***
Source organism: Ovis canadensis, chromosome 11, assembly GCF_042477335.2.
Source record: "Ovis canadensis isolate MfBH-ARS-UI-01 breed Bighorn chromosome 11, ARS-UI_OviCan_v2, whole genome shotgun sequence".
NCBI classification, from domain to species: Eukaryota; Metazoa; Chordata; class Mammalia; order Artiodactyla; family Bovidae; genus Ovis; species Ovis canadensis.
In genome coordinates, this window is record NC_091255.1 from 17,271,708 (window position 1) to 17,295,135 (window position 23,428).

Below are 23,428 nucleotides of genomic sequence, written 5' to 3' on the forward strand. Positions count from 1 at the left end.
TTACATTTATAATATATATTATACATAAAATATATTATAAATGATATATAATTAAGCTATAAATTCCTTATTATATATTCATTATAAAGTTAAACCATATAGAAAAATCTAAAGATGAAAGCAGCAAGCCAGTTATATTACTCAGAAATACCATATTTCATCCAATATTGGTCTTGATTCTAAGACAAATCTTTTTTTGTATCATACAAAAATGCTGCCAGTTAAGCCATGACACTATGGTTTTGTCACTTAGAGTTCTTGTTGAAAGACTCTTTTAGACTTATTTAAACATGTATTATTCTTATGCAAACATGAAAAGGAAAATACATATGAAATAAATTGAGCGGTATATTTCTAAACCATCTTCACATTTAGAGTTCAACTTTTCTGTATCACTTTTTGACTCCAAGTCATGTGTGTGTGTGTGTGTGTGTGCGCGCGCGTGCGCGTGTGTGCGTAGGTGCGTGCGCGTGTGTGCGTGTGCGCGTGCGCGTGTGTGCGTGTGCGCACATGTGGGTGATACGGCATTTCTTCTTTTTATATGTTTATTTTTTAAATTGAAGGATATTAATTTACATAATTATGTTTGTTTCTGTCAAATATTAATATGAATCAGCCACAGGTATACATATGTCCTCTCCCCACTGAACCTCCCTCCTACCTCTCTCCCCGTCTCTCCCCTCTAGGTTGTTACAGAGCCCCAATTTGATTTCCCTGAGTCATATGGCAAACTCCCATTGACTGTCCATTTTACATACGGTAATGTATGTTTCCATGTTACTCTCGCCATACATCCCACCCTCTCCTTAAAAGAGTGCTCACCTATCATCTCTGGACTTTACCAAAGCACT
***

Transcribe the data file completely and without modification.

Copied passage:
Source organism: Ovis canadensis, chromosome 11, assembly GCF_042477335.2.
Source record: "Ovis canadensis isolate MfBH-ARS-UI-01 breed Bighorn chromosome 11, ARS-UI_OviCan_v2, whole genome shotgun sequence".
NCBI classification, from domain to species: Eukaryota; Metazoa; Chordata; class Mammalia; order Artiodactyla; family Bovidae; genus Ovis; species Ovis canadensis.
In genome coordinates, this window is record NC_091255.1 from 17,271,708 (window position 1) to 17,295,135 (window position 23,428).

Below are 23,428 nucleotides of genomic sequence, written 5' to 3' on the forward strand. Positions count from 1 at the left end.
TTACATTTATAATATATATTATACATAAAATATATTATAAATGATATATAATTAAGCTATAAATTCCTTATTATATATTCATTATAAAGTTAAACCATATAGAAAAATCTAAAGATGAAAGCAGCAAGCCAGTTATATTACTCAGAAATACCATATTTCATCCAATATTGGTCTTGATTCTAAGACAAATCTTTTTTTGTATCATACAAAAATGCTGCCAGTTAAGCCATGACACTATGGTTTTGTCACTTAGAGTTCTTGTTGAAAGACTCTTTTAGACTTATTTAAACATGTATTATTCTTATGCAAACATGAAAAGGAAAATACATATGAAATAAATTGAGCGGTATATTTCTAAACCATCTTCACATTTAGAGTTCAACTTTTCTGTATCACTTTTTGACTCCAAGTCATGTGTGTGTGTGTGTGTGTGTGCGCGCGCGTGCGCGTGTGTGCGTAGGTGCGTGCGCGTGTGTGCGTGTGCGCGTGCGCGTGTGTGCGTGTGCGCACATGTGGGTGATACGGCATTTCTTCTTTTTATATGTTTATTTTTTAAATTGAAGGATATTAATTTACATAATTATGTTTGTTTCTGTCAAATATTAATATGAATCAGCCACAGGTATACATATGTCCTCTCCCCACTGAACCTCCCTCCTACCTCTCTCCCCGTCTCTCCCCTCTAGGTTGTTACAGAGCCCCAATTTGATTTCCCTGAGTCATATGGCAAACTCCCATTGACTGTCCATTTTACATACGGTAATGTATGTTTCCATGTTACTCTCGCCATACATCCCACCCTCTCCTTAAAAGAGTGCTCACCTATCATCTCTGGACTTTACCAAAGCACT